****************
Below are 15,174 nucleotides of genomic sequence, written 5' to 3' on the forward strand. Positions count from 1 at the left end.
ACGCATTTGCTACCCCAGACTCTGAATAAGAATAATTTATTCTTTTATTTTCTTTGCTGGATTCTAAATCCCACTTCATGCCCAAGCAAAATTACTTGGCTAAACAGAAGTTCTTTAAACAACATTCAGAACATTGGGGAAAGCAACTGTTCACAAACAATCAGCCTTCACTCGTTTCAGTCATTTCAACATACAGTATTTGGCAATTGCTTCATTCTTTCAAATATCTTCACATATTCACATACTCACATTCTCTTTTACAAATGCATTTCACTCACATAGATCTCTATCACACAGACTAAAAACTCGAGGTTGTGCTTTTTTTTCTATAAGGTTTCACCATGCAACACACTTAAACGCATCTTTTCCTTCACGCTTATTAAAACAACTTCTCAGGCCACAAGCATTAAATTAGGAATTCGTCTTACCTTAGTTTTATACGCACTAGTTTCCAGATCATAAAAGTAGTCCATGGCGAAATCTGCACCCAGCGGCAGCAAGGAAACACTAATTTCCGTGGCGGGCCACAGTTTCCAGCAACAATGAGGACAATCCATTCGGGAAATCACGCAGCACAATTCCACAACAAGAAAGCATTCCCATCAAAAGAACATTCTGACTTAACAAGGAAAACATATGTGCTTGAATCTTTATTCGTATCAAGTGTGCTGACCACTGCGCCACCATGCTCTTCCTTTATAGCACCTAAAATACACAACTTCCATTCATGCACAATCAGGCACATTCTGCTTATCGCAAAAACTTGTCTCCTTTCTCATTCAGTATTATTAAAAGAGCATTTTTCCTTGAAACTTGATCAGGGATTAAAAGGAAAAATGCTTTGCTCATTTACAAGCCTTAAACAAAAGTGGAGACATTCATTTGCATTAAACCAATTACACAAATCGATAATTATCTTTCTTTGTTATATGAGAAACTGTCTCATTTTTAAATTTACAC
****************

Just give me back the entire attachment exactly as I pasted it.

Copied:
Below are 15,174 nucleotides of genomic sequence, written 5' to 3' on the forward strand. Positions count from 1 at the left end.
ACGCATTTGCTACCCCAGACTCTGAATAAGAATAATTTATTCTTTTATTTTCTTTGCTGGATTCTAAATCCCACTTCATGCCCAAGCAAAATTACTTGGCTAAACAGAAGTTCTTTAAACAACATTCAGAACATTGGGGAAAGCAACTGTTCACAAACAATCAGCCTTCACTCGTTTCAGTCATTTCAACATACAGTATTTGGCAATTGCTTCATTCTTTCAAATATCTTCACATATTCACATACTCACATTCTCTTTTACAAATGCATTTCACTCACATAGATCTCTATCACACAGACTAAAAACTCGAGGTTGTGCTTTTTTTTCTATAAGGTTTCACCATGCAACACACTTAAACGCATCTTTTCCTTCACGCTTATTAAAACAACTTCTCAGGCCACAAGCATTAAATTAGGAATTCGTCTTACCTTAGTTTTATACGCACTAGTTTCCAGATCATAAAAGTAGTCCATGGCGAAATCTGCACCCAGCGGCAGCAAGGAAACACTAATTTCCGTGGCGGGCCACAGTTTCCAGCAACAATGAGGACAATCCATTCGGGAAATCACGCAGCACAATTCCACAACAAGAAAGCATTCCCATCAAAAGAACATTCTGACTTAACAAGGAAAACATATGTGCTTGAATCTTTATTCGTATCAAGTGTGCTGACCACTGCGCCACCATGCTCTTCCTTTATAGCACCTAAAATACACAACTTCCATTCATGCACAATCAGGCACATTCTGCTTATCGCAAAAACTTGTCTCCTTTCTCATTCAGTATTATTAAAAGAGCATTTTTCCTTGAAACTTGATCAGGGATTAAAAGGAAAAATGCTTTGCTCATTTACAAGCCTTAAACAAAAGTGGAGACATTCATTTGCATTAAACCAATTACACAAATCGATAATTATCTTTCTTTGTTATATGAGAAACTGTCTCATTTTTAAATTTACAC